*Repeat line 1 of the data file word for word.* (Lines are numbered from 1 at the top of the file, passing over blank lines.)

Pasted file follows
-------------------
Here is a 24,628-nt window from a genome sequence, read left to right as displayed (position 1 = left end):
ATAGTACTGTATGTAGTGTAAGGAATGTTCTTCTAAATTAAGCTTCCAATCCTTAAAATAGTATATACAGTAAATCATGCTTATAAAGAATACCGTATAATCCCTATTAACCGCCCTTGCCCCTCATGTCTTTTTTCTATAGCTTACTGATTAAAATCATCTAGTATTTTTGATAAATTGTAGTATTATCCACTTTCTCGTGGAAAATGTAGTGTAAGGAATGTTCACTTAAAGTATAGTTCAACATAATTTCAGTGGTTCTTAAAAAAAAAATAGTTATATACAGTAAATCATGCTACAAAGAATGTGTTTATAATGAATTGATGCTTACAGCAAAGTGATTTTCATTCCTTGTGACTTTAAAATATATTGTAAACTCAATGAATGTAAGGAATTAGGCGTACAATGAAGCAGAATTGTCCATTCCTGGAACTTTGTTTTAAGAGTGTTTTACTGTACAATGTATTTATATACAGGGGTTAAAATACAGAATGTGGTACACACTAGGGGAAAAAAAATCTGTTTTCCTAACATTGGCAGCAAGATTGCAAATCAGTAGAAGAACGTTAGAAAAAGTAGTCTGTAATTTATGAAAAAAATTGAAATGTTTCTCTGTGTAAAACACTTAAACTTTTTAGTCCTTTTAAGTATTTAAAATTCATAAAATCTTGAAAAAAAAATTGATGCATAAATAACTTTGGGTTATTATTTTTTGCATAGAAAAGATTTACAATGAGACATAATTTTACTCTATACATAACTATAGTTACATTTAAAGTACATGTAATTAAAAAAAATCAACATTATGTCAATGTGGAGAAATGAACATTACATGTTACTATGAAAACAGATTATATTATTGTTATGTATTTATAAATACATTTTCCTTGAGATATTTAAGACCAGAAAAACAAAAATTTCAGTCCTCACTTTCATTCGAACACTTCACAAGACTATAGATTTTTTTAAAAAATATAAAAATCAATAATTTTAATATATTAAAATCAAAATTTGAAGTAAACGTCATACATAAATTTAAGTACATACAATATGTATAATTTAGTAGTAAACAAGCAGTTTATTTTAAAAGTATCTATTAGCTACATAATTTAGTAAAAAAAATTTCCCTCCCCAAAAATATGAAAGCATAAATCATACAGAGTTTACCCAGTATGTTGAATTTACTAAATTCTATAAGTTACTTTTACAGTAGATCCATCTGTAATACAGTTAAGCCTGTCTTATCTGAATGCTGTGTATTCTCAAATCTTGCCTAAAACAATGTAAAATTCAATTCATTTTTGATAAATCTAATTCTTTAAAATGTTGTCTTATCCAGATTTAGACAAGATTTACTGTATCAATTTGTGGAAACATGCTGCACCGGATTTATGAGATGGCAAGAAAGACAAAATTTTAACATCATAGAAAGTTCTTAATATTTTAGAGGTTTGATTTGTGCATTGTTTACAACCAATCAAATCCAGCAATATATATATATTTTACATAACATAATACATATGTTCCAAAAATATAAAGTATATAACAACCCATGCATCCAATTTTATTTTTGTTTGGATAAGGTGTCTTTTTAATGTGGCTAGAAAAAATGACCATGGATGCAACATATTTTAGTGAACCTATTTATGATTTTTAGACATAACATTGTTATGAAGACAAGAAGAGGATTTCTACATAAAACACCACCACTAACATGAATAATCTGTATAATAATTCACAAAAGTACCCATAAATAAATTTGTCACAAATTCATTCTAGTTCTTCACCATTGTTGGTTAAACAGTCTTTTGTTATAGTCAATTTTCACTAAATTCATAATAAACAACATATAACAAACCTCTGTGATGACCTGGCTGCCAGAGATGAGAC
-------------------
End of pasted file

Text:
Here is a 24,628-nt window from a genome sequence, read left to right as displayed (position 1 = left end):